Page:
Misaki Collins sparks change for female and POC representation

Misaki Collins sparks change for female and POC representation

Misaki Collins sparks change for female and POC representation
March 08
00:26 2018

Misaki Collins was giving a campus tour when, to her surprise, a young girl asked her, “Are there any residence halls named after a person of color?”

Collins was dumbfounded simply because there was no good answer.

Now, she is paving the way to answer that question with confidence.

“I’ve been thinking about that [question] for a while now, so when I heard they were looking for names [for the new residence hall], I knew it was perfect,” Collins said.

Collins, a political science junior and SGA senator for the College of Liberal Arts and Sciences, initiated a petition early last month calling for the new residence hall on Eagle Drive to be named after a woman or a person of color.

The petition notes only two of the 87 main buildings on campus are named after women and none after a person of color.

“I knew that I wanted to make it a petition because I wanted it to not just be from SGA, I wanted other people, like students, to give their input,” Collins said. “It’s so easy for us to forget and do it for students, but I really wanted everyone’s input on a name.”

After posting the petition to Twitter, Collins received a slew of responses from students, most of them supportive of the cause accompanied by the hashtag #SeeYourself.

“I thought it was a great idea because I’m a woman of color, so representation and diversity are really important to me,” physics senior Claudia Campos said. “I have never taken the time to think about how the names of the buildings have implications and never realized the names of the buildings weren’t so diverse.”

News of the petition continued to spread fast, even more so after former UNT spokesperson Nancy Kolsti responded to the petition as “a form of reverse racism” in a controversial email response.

Kolsti later resigned.

But Collins is pushing on. She says the petition is a way to shed light on an issue students feel strongly about and shouldn’t be written off as a blind demand.

“I’ve learned about these [alumni], but it was kind of a slap in the face for her to insinuate that student responses don’t matter,” Collins said. “This is not us demanding anything. I’ve been in SGA Senate long enough to know that we don’t have jurisdiction over things like that. The whole point of an SGA resolution is to help influence and show student support.”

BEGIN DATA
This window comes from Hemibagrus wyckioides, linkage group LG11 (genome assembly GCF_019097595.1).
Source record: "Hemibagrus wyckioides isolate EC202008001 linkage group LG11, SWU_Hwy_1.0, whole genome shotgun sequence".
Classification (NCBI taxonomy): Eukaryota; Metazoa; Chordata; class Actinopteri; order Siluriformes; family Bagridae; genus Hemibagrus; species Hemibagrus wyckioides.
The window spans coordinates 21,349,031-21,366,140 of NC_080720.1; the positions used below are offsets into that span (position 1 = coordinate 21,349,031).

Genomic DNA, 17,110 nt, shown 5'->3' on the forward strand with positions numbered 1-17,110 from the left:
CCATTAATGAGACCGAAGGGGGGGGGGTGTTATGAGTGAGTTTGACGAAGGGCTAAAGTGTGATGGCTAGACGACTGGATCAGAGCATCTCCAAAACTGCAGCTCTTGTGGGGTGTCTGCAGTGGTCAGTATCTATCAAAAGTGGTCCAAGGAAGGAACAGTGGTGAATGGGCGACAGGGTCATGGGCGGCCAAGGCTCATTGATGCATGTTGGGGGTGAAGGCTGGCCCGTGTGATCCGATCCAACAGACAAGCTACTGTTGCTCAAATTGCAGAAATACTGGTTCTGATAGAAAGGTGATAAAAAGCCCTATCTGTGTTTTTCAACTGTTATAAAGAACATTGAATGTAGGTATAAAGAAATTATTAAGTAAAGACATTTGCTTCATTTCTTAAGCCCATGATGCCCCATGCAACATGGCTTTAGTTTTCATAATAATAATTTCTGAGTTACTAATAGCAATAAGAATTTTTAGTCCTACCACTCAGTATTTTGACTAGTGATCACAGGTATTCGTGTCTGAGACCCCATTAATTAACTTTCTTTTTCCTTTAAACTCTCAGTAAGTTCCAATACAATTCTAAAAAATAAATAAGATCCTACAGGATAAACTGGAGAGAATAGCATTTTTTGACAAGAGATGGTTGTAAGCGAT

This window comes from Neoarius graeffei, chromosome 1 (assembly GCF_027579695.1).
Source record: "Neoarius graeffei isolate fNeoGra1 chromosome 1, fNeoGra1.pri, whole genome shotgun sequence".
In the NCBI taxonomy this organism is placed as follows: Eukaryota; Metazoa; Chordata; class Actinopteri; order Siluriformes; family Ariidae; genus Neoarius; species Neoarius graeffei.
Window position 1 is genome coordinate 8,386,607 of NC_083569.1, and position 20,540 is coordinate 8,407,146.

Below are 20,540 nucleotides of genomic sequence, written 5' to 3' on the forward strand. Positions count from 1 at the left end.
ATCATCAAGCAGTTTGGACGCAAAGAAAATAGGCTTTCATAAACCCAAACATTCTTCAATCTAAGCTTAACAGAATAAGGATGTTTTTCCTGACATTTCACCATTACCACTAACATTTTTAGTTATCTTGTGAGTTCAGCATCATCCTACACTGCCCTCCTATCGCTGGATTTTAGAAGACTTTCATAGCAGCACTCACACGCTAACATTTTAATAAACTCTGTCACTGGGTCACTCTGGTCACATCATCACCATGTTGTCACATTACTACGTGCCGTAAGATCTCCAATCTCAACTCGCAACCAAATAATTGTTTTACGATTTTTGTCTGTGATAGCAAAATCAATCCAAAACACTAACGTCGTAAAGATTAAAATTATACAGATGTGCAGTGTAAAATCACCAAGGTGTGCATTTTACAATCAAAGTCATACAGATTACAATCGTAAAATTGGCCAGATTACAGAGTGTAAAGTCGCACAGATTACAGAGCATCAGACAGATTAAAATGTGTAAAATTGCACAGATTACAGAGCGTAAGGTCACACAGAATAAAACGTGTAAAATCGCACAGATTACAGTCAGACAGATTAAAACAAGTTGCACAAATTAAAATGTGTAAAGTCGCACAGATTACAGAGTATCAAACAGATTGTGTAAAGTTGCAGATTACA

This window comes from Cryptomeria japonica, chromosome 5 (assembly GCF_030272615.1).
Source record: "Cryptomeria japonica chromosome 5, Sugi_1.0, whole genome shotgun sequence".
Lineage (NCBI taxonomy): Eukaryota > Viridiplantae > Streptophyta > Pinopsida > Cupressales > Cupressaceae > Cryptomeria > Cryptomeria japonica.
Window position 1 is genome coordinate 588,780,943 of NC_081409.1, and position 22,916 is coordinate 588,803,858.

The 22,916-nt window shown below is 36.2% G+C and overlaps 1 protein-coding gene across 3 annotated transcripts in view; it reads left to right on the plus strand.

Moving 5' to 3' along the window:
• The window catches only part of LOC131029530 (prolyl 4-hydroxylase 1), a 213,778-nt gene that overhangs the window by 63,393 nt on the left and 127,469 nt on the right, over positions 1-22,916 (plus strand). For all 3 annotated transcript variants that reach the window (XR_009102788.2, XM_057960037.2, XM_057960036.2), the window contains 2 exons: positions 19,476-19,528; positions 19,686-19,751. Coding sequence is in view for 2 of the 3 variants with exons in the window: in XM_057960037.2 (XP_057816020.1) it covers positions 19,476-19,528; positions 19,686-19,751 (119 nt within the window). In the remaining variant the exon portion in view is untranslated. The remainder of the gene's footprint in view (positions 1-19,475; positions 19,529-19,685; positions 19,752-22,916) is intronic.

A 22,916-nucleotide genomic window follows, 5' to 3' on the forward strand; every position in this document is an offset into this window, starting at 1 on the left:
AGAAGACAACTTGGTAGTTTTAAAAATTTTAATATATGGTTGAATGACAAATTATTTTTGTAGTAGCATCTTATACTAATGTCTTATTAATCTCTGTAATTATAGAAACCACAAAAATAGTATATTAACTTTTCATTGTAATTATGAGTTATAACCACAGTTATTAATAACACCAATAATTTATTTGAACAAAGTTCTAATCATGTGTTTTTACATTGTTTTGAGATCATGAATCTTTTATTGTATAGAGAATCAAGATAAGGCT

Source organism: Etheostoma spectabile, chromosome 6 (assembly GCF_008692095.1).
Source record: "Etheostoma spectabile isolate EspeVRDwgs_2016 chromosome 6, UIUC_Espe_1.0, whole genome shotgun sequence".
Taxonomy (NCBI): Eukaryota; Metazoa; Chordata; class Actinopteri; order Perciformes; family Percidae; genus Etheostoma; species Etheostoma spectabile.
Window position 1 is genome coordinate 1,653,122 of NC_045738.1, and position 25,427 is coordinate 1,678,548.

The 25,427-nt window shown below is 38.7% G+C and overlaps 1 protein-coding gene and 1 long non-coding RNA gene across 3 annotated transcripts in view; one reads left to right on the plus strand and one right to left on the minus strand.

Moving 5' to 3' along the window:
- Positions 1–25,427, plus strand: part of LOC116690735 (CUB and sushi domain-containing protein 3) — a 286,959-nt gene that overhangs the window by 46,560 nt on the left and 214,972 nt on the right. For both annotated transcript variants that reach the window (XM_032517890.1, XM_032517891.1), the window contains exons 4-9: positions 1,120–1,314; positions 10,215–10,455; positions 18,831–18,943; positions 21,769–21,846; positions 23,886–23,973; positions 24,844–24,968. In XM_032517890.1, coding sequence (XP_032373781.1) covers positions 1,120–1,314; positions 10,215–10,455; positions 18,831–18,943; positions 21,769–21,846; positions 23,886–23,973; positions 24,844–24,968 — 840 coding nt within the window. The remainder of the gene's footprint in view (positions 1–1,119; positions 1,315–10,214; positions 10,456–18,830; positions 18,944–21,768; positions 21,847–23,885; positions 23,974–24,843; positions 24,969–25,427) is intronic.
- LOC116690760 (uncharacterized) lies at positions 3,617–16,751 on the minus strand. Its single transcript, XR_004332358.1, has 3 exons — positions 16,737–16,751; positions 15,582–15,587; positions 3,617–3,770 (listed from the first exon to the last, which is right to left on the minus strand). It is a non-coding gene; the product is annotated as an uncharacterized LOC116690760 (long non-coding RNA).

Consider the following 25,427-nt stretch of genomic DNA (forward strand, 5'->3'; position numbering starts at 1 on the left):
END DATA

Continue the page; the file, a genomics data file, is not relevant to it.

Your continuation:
Despite the controversy, Collins was surprised by the amount of support and thought that was dedicated by UNT students.

“I thought people were just going to put alumni that we all hear about, like ‘Mean’ Joe Greene,” Collins said. “But there’s a little more than 1,100 signatures right now, and most of them have really well-thought out people that they have in mind, so I’m so surprised.”

And it did not stop there.

On March 1, SGA voted to approve the building naming resolution which “strongly considers a significant person of the UNT community that identifies as a person of color and/or a woman.” 

This resolution still needs to be signed by the SGA president and vice president of Student Affairs as well. It will then be sent to the Board of Regents and certain UNT administrators with a list of names and bios of the chosen people of color for name consideration.

“We’re going to look at all the names, and we’re going to come up with a creative way to give them to the stakeholders that were mentioned,” Collins said. “I’m really excited to publicize all the names that we got. I want everyone to know about these people.”

Collins’ influence in her time as senator has impressed fellow colleagues, who say she goes beyond her job title to enact real change.

“She set things in motion more than most people in SGA have already,” SGA senator Luis Avila said. “It’s kind of crazy because she is a senator but she doesn’t just limit herself — she goes above and beyond with everything she does, no matter how small or how big.”

Those in support of the petition say Collins’ push for diverse representation has been a step forward for minorities across campus.

“People who are not in a minority community are not going to go out of their way to change something that doesn’t affect them, or usually that’s how it is,” early childhood education sophomore Sydney Valentine said. “It takes somebody within the community to say something and to want to change it for that community. [Collins] is in the right place for her talents and her skills as a leader.”

Even if the new residence hall is not named accordingly to the resolution, opening up a dialogue about representation is still a good place to start for Collins.

“It would be amazing just to start that conversation so they know diversity does matter,” Collins said. “It was really empowering for me to see at the town hall how the presidents came together [saying] how this is something that they’ve been feeling for a long time. We tell [students] that we’re about to be a ‘minority serving institution,’ but you don’t always see it.”

But there is still the steadfast hope that the proposal comes to fruition. Collins said she will definitely be celebrating in every way possible.

“If they do name it after one of those individuals, I’m going to be so excited,” Collins said. “I swear, I’m going to take my graduation pictures there and it’s going to be a huge deal.”

As for future plans in office, Collins is keeping quiet on her ambitions, including the possibility of running for SGA president. 

“I’m going to be a senior next year and I just enrolled for GRE stuff — I’m trying to adult right now,” Collins said. “So, we’ll see.”

Featured Image: Misaki Collins speaks at an SGA meeting in support of her recent petition. Will Baldwin

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Amy Roh

Amy Roh

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